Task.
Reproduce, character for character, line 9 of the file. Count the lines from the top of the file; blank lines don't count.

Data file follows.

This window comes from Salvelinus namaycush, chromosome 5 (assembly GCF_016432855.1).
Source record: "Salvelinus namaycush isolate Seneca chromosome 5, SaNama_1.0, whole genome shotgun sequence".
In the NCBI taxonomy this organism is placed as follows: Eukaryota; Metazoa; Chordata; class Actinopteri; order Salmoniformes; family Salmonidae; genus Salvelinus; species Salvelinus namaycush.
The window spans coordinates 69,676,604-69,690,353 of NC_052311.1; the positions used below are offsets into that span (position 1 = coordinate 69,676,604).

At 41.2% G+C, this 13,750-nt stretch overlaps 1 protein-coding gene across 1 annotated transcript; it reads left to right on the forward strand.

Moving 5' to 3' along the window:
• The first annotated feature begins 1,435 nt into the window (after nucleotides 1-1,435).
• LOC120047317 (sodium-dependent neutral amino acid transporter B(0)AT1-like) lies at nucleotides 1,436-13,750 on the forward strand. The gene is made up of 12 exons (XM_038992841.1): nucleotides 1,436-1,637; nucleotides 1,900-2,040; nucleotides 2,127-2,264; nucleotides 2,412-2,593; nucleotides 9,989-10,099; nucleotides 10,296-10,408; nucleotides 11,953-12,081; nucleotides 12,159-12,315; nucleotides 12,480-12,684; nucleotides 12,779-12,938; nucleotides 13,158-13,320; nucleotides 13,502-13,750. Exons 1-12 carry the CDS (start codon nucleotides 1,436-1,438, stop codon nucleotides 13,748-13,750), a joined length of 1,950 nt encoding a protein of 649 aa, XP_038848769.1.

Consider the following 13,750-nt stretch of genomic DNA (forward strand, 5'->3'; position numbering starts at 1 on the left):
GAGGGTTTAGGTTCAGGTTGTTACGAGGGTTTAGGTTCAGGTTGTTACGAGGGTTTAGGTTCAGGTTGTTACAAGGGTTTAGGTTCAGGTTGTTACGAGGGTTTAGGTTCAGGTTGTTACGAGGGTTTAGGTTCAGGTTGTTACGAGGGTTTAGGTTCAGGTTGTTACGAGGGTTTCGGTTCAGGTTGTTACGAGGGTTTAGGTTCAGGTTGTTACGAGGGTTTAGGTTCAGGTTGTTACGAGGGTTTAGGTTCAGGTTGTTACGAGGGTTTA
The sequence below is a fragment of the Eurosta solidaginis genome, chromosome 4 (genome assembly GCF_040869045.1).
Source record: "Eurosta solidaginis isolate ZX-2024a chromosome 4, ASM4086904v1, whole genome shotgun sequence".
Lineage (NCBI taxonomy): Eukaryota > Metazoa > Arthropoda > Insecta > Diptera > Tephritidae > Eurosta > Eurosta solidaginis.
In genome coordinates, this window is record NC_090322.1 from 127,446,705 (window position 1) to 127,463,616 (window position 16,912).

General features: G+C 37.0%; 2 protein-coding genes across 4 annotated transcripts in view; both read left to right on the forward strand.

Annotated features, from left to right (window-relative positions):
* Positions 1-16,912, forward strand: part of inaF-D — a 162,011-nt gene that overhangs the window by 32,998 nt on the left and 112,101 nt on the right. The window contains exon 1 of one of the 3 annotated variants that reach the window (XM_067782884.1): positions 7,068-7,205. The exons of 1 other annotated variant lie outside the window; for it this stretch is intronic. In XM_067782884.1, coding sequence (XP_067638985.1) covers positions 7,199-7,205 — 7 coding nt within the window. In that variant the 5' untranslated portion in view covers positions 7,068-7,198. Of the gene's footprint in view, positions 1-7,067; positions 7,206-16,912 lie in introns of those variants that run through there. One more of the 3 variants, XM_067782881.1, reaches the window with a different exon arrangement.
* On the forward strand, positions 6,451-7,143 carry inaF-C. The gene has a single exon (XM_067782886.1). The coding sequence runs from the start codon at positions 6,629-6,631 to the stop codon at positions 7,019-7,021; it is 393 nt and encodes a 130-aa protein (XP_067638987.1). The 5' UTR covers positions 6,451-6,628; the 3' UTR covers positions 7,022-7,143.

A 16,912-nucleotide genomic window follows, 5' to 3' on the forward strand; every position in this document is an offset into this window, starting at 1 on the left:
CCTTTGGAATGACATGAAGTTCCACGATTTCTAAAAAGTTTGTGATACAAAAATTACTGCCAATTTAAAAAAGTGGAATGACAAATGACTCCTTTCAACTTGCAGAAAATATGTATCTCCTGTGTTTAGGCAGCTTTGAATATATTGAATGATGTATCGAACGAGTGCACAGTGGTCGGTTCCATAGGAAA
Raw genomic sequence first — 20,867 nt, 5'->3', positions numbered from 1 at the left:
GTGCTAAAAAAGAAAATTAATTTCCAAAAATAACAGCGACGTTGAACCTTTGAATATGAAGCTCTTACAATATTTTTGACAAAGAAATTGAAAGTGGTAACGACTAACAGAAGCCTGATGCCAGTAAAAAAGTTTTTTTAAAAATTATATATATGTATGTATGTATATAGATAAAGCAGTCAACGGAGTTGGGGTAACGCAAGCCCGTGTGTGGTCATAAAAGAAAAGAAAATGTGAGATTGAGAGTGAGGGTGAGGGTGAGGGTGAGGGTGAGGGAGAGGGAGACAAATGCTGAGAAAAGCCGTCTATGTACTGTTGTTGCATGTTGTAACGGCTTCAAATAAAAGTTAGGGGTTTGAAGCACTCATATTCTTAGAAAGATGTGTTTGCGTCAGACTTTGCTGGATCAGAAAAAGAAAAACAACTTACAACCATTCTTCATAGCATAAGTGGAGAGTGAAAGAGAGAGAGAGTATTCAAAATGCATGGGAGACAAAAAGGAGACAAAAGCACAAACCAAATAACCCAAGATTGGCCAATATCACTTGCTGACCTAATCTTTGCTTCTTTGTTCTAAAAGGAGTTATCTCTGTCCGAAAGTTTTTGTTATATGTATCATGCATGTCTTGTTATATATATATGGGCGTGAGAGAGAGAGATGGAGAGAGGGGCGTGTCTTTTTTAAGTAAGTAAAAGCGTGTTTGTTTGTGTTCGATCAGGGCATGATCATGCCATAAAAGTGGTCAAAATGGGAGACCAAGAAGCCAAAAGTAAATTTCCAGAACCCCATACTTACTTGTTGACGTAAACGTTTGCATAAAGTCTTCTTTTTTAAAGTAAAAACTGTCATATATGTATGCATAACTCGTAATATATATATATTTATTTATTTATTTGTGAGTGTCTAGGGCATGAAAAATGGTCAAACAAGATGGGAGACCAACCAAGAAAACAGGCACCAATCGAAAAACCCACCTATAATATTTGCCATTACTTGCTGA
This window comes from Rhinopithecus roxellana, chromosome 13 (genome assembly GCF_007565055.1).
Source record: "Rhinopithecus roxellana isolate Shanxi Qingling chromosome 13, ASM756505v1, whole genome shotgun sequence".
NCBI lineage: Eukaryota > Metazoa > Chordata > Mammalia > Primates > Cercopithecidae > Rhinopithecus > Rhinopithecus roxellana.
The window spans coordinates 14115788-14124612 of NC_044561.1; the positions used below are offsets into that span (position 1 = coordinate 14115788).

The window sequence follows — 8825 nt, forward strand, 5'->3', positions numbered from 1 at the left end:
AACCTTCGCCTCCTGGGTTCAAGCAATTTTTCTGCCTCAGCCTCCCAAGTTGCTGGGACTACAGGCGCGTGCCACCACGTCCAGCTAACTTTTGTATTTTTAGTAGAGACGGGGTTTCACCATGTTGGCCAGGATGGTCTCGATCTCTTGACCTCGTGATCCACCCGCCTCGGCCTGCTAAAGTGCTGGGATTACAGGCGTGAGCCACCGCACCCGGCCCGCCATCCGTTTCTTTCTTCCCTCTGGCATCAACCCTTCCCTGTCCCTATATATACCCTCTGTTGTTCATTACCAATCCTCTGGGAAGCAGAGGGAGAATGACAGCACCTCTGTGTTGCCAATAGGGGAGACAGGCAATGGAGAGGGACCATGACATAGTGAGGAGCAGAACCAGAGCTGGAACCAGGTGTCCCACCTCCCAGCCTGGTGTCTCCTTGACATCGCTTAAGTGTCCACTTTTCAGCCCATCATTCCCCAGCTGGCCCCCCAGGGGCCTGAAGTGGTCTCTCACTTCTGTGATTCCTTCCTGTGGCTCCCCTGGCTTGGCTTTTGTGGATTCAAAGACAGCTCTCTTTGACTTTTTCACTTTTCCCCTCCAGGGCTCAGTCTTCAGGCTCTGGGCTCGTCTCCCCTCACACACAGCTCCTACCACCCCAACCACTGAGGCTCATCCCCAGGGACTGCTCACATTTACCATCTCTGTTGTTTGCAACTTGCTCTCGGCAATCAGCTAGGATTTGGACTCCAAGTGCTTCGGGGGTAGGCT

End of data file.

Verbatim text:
Consider the following 13,750-nt stretch of genomic DNA (forward strand, 5'->3'; position numbering starts at 1 on the left):